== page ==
Wednesday, September 16, 2009

Tales from the Editor's Desk - Query Letters, part 2

From the Desk of Barbara Ardinger

Let’s revisit that awful query again.

ive written three fiction novels. … i am looking for a literality agent, as i’m in this for the long hall.

Not only do we need to use the spell checker and not write in text-speak, but we also need to use the right words. Words are a writer’s most basic tools. To use a cliché, just as a cook starts with a good sharp knife, just as an artist starts with conte crayons, just as a mechanic starts with a wrench that’s the right size for the job, so do we start with words. We are required to use them correctly. We can spend our lives learning to do so.

As far as I know, all novels are fiction. Fiction is something that is invented, rather than something that actually occurred. The word “fiction” comes from the Latin fictiō, “a making or fashioning,” via Old French and the Middle English ficcioun, which means “invention.” When we write a novel, we’re making it up. Some novels are, of course, very close to nonfiction (Truman Capote’s In Cold Blood comes to mind, as do the novels of Dominick Dunne), but when this guy uses the words “fiction novel” in his email to a literary agent or acquisitions editor, it shows that he probably doesn’t know what he wrote. A query should not be a ficcioun.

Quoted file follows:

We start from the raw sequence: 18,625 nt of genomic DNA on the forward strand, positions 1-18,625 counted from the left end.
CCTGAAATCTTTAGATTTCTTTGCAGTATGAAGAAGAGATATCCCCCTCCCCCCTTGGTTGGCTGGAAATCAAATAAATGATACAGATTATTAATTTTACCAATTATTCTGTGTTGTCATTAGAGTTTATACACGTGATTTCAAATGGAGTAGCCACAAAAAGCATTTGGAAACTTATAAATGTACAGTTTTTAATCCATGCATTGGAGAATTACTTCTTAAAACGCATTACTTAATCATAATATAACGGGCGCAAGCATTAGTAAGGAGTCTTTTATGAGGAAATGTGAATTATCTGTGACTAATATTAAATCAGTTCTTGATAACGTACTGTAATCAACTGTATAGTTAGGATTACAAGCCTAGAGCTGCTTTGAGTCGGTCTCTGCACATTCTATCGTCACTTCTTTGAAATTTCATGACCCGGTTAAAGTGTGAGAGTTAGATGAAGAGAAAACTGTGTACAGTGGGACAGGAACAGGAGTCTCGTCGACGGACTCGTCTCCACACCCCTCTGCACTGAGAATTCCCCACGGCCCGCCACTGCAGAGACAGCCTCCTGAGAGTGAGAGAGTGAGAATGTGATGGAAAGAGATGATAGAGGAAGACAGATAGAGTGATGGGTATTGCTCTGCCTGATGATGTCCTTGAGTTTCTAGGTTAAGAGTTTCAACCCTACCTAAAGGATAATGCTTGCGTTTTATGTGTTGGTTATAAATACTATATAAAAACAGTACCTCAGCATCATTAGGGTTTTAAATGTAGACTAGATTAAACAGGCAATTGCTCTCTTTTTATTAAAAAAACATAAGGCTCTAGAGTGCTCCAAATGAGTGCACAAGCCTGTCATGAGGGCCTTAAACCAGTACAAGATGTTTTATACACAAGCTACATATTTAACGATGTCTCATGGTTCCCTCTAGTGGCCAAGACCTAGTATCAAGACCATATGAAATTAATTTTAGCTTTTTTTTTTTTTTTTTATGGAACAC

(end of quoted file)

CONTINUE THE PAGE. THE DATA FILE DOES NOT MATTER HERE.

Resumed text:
Next, when this guy writes that he’s looking for a “literality” agent, he’s not just misspelling the word. My guess is that he has faulty hearing and maybe conflated “literary” and “literal.” Or maybe he’s a sloppy thinker, or he’s too lazy to look in the dictionary to double-check a word he thinks he knows. This reminds me of an ad I once saw in a college newspaper: “Looking for a doctrinal hood.” If we want to be taken seriously, we need to use the right words. I don’t know what a doctrinal hood looks like. I can’t help but wonder what reality a literality agent lives in. And if said agent could sell a book in the current publishing marketplace. And, finally, yes, there are long halls, often found in dormitories, hotels, and hospitals. But I’m pretty sure that’s not what the writer of this query intended to say.

“I’ve written three novels.” I am looking for a literary agent.” “I’m in this for the long haul.” If you want the agent or acquisitions editor to whom you want to sell your novel or nonfiction book to pay attention (and not just laugh at you), every word in your query must be used and spelled correctly. Creative people invent words, of course, and the meanings of words change, but in a query letter, it’s useful to be as correct as possible.

To learn more about the services Barbara Ardinger offers, please visit her website at:
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